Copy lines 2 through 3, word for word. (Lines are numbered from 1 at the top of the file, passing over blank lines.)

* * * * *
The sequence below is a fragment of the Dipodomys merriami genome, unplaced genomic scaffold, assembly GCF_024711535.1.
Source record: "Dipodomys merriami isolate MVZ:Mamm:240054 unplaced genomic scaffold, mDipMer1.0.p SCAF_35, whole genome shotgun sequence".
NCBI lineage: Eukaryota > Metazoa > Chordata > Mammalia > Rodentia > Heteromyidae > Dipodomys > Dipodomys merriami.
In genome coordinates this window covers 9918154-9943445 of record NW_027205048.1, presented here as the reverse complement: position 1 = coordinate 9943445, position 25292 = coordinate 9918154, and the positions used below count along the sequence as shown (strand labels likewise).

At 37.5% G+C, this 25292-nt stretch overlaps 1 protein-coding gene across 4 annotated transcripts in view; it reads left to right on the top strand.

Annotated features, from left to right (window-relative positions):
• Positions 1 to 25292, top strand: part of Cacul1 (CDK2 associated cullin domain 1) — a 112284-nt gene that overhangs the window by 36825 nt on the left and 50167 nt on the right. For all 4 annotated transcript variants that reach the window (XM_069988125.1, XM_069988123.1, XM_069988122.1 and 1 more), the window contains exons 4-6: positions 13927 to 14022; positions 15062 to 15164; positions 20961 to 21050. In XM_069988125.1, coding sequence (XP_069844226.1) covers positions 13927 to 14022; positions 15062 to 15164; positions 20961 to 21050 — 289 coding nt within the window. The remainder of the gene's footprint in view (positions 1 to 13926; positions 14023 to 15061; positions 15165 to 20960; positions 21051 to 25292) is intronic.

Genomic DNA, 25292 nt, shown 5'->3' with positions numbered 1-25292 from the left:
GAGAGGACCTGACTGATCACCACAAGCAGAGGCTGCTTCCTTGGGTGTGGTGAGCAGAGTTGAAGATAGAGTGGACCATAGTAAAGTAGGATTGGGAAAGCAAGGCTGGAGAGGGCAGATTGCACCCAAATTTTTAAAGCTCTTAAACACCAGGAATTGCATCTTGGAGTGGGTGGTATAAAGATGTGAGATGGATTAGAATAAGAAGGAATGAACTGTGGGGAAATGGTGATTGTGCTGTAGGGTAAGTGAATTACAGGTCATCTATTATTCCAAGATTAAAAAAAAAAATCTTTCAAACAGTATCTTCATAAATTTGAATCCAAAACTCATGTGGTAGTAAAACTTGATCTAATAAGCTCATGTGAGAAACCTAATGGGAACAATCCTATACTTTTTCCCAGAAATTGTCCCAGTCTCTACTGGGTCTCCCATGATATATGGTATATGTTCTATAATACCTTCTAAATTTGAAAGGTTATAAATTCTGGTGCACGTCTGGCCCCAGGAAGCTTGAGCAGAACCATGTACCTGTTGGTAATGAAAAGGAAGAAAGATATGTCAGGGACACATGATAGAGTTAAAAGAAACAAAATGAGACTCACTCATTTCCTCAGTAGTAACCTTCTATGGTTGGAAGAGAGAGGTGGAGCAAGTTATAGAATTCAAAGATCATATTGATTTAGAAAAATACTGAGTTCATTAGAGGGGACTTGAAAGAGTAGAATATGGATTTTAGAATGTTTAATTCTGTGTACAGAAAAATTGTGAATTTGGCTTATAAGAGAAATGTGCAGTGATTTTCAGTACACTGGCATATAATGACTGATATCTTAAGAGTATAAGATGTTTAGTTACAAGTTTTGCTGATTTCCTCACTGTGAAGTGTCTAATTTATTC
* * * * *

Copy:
Source record: "Dipodomys merriami isolate MVZ:Mamm:240054 unplaced genomic scaffold, mDipMer1.0.p SCAF_35, whole genome shotgun sequence".
NCBI lineage: Eukaryota > Metazoa > Chordata > Mammalia > Rodentia > Heteromyidae > Dipodomys > Dipodomys merriami.